In 1996, binge drinking on campus became what road rage was in 1998 - a media circus that united politicians and upstanding citizens a in a veriatble frenzy of concern.
Now, like the vastly exaggerated impact of road rage, reports of large-scale alcohol abuse among students have also been largely discredited. And the numbers, rarely as high as initially reported anyway, are dropping further. That's because schools have embarked on a campaign to tell students how much their peers typically imbibe. Through promotional frisbees, posters, and computer screen savers, students learn that the average per-capita guzzle is only about four drinks per social gathering. Informing kids of this norm has actually helped to cut down problematic alcohol consumption at the schools.
If you're wondering how that figures, take a look at the research of sociology professor Dr. H. Wesley Perkins. In the early 80's, Dr. Perkins and his partner Dr. Alan D. Berkowitz conducted research on alcohol use and abuse at Hobart and William Smith Colleges in Geneva, New York. One surprising finding was that students thought their peers were drinking a lot more than they actually were. "Since then," says Perkins, "more research showed that time and again, how much students were drinking and how frequently they were drinking on special occasions, they thought their peers were drinking a lot more."
Such info, Perkins believed, might prove helpful to substance abuse prevention programs, which for a while had been unsuccessful at schools nationwide. "The starting point in the prevention strategy is to address these misperceptions," Perkins advocates. This led him to employ a "social-norms" marketing strategy to prevention, which attempts to "sell" the reality that most students don't drink that much. In the first 18 months of the campaign, the perception of heavy drinking at parties or bars dropped 15%, and the drinking itself at gatherings dropped by the same amount. Frequency of consumption dropped 21%. Perkins says he is working with 50 other schools to develop their programs. He's also received a grant from the U.S. Department of Education to help with his research.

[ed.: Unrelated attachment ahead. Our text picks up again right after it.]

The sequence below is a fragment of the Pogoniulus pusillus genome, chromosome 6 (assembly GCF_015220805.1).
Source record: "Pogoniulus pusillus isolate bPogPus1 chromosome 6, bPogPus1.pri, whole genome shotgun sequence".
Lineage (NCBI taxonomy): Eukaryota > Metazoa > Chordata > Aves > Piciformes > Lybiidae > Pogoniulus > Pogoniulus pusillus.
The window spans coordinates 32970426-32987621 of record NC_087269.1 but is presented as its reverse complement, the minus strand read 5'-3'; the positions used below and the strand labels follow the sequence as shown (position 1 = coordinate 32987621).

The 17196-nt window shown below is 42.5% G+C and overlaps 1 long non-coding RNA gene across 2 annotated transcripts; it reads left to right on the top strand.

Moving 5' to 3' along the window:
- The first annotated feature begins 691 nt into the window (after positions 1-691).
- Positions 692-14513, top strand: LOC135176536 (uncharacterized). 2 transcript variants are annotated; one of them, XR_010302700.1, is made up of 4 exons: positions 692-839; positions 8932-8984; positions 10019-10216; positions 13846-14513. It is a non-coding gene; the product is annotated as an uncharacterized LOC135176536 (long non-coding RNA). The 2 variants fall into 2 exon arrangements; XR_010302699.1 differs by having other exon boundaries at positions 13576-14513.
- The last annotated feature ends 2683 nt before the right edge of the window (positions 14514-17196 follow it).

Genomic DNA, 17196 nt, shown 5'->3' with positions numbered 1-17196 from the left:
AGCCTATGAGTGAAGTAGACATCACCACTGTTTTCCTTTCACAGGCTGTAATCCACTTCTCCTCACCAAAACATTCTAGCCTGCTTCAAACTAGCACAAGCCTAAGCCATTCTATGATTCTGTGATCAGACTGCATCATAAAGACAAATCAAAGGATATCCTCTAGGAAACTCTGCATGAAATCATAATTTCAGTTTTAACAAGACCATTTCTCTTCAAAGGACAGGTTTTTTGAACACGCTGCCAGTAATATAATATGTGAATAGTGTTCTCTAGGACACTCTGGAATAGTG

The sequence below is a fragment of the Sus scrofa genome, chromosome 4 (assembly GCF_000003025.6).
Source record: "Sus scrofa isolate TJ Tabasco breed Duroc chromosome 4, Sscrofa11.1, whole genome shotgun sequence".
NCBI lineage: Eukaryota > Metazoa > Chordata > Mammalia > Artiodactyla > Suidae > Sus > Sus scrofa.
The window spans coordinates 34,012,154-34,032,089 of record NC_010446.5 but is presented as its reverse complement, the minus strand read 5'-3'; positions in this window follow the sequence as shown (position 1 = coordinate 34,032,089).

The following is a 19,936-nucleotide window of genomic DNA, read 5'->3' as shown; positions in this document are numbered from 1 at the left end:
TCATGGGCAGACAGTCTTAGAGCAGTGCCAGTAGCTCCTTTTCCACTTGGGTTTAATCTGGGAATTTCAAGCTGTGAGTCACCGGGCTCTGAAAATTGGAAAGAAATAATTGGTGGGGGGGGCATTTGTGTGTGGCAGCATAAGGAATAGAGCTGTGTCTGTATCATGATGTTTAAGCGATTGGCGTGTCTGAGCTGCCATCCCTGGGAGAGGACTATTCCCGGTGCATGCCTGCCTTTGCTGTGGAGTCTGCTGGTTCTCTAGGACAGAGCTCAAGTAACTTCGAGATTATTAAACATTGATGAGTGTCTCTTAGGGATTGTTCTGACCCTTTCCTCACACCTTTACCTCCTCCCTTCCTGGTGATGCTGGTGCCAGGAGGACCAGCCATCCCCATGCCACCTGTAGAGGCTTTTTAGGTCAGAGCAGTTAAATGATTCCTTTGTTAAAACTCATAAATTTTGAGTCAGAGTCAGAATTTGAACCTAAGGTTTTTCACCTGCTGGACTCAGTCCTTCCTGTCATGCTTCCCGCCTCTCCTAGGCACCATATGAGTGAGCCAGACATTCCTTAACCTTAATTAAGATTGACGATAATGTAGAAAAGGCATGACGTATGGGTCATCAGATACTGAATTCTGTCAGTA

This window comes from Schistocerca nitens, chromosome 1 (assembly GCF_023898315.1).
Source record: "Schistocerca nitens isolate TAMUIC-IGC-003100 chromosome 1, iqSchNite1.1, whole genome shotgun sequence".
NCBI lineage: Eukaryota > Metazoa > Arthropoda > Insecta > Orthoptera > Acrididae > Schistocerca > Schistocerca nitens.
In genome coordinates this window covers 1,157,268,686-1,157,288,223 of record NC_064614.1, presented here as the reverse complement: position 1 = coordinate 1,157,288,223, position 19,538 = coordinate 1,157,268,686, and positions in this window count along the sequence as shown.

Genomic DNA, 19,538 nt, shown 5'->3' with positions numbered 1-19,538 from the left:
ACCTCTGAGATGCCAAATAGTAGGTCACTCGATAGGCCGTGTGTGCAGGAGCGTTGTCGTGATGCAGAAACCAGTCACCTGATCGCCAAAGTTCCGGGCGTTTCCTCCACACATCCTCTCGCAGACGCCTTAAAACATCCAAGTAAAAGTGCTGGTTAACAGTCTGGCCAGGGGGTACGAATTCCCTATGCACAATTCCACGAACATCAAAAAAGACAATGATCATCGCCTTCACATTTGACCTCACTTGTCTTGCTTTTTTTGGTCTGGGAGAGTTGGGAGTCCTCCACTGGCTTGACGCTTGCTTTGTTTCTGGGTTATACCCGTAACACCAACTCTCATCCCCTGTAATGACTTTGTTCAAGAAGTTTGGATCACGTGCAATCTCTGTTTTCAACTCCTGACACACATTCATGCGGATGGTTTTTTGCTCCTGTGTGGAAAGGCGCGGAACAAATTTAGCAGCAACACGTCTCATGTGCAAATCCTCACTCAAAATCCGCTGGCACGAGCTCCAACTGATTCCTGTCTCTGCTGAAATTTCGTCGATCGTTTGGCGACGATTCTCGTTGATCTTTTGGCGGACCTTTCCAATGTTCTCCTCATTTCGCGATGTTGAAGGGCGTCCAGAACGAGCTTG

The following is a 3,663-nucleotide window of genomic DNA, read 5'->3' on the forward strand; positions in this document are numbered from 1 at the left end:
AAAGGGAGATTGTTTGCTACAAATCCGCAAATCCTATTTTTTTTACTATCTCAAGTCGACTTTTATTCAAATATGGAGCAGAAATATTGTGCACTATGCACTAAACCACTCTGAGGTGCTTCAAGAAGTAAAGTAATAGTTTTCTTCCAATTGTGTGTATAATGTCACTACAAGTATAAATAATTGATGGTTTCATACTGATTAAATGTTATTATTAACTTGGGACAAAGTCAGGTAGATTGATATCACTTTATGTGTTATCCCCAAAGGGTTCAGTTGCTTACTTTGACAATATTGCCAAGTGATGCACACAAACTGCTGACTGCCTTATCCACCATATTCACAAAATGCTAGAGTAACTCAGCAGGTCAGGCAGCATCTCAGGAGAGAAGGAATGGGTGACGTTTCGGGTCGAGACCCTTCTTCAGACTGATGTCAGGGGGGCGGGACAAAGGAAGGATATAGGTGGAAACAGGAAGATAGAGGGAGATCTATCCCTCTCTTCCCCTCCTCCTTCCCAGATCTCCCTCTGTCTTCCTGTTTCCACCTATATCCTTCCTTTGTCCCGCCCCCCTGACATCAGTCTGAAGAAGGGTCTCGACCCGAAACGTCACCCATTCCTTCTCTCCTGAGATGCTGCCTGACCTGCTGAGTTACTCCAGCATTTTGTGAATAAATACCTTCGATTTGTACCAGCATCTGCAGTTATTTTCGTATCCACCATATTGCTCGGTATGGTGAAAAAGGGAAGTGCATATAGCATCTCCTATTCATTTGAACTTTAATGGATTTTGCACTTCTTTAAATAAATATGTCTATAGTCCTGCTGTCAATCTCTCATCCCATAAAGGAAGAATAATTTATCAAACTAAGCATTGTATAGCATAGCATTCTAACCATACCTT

"In college populations, there's no evidence that scare tactics work," believes Perkins. "If you're simply trying to say something is potentially risky or harmful, most kids at that age aren't worried about their mortality. Also, the scarier the ads are, the less believable they're thought to be. Most gruesome and scary messages don't work because the kids don't believe it will happen to them, and statistics say, they're right."
Naysayers fear that making students aware of an average might encourage non-drinkers to feel like they have to become part of the norm, but Perkins says that conclusion is flawed. "Before they were told the average was three, they, along with everyone else, thought the average was seven. For the abstainers, you're actually taking pressure off of them."
What's at work here is an understanding that advertisers have had all along. Take the Gap campaign. "Obviously, not everybody's wearing khakis," says Perkins, "but you can sell that message. The difference between that kind of advertising and this is that the social-norms approach is based on the truth. We think better choices are made when people have accurate information."